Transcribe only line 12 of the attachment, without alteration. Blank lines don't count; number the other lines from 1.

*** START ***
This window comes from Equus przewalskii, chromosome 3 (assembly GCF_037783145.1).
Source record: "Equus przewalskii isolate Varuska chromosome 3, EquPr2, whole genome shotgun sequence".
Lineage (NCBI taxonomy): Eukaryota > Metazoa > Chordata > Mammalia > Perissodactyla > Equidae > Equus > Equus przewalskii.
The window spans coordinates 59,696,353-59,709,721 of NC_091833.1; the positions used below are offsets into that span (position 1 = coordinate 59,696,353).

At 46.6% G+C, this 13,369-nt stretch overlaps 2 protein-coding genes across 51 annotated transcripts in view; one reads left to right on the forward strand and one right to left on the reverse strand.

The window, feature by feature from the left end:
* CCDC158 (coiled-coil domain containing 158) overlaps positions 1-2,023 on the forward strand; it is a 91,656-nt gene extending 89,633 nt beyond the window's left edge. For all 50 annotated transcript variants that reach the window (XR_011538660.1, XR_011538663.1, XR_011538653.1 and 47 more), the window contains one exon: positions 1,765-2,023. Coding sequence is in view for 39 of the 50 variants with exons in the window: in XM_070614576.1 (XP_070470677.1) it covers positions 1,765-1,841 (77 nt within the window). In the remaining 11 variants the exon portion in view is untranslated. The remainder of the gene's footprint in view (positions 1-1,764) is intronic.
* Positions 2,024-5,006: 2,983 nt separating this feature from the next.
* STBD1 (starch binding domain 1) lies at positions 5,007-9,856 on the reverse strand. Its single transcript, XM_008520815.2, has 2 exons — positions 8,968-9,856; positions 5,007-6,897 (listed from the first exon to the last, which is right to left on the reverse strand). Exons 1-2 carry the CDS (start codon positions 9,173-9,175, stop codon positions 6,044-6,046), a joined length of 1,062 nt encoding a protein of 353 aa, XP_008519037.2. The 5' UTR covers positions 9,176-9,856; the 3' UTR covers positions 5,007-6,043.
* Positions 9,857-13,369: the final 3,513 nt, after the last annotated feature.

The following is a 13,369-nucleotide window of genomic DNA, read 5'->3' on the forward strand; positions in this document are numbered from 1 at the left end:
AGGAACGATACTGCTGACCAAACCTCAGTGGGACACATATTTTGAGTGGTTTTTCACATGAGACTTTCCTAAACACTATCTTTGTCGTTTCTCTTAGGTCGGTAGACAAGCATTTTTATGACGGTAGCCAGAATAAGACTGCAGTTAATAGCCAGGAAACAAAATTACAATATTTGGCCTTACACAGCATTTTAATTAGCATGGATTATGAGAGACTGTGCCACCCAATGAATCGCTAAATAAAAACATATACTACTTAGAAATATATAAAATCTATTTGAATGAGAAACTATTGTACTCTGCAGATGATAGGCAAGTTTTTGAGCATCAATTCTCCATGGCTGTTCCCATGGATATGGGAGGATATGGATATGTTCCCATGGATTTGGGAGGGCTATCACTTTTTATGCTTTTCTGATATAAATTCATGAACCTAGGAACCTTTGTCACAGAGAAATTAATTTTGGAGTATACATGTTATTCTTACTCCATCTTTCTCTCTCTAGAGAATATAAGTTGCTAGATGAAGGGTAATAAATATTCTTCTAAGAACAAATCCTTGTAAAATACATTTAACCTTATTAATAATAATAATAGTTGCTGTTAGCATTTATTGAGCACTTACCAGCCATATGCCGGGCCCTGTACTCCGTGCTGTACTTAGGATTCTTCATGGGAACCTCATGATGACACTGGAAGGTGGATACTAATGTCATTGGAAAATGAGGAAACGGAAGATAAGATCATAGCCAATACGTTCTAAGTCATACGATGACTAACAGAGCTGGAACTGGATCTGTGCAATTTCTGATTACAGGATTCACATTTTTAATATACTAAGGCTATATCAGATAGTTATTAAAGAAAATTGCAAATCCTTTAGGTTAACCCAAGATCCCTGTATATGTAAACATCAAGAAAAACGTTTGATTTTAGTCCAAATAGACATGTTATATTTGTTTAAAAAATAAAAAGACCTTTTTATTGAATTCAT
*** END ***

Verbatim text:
AGGAACGATACTGCTGACCAAACCTCAGTGGGACACATATTTTGAGTGGTTTTTCACATGAGACTTTCCTAAACACTATCTTTGTCGTTTCTCTTAGGTCGGTAGACAAGCATTTTTATGACGGTAGCCAGAATAAGACTGCAGTTAATAGCCAGGAAACAAAATTACAATATTTGGCCTTACACAGCATTTTAATTAGCATGGATTATGAGAGACTGTGCCACCCAATGAATCGCTAAATAAAAACATATACTACTTAGAAATATATAAAATCTATTTGAATGAGAAACTATTGTACTCTGCAGATGATAGGCAAGTTTTTGAGCATCAATTCTCCATGGCTGTTCCCATGGATATGGGAGGATATGGATATGTTCCCATGGATTTGGGAGGGCTATCACTTTTTATGCTTTTCTGATATAAATTCATGAACCTAGGAACCTTTGTCACAGAGAAATTAATTTTGGAGTATACATGTTATTCTTACTCCATCTTTCTCTCTCTAGAGAATATAAGTTGCTAGATGAAGGGTAATAAATATTCTTCTAAGAACAAATCCTTGTAAAATACATTTAACCTTATTAATAATAATAATAGTTGCTGTTAGCATTTATTGAGCACTTACCAGCCATATGCCGGGCCCTGTACTCCGTGCTGTACTTAGGATTCTTCATGGGAACCTCATGATGACACTGGAAGGTGGATACTAATGTCATTGGAAAATGAGGAAACGGAAGATAAGATCATAGCCAATACGTTCTAAGTCATACGATGACTAACAGAGCTGGAACTGGATCTGTGCAATTTCTGATTACAGGATTCACATTTTTAATATACTAAGGCTATATCAGATAGTTATTAAAGAAAATTGCAAATCCTTTAGGTTAACCCAAGATCCCTGTATATGTAAACATCAAGAAAAACGTTTGATTTTAGTCCAAATAGACATGTTATATTTGTTTAAAAAATAAAAAGACCTTTTTATTGAATTCAT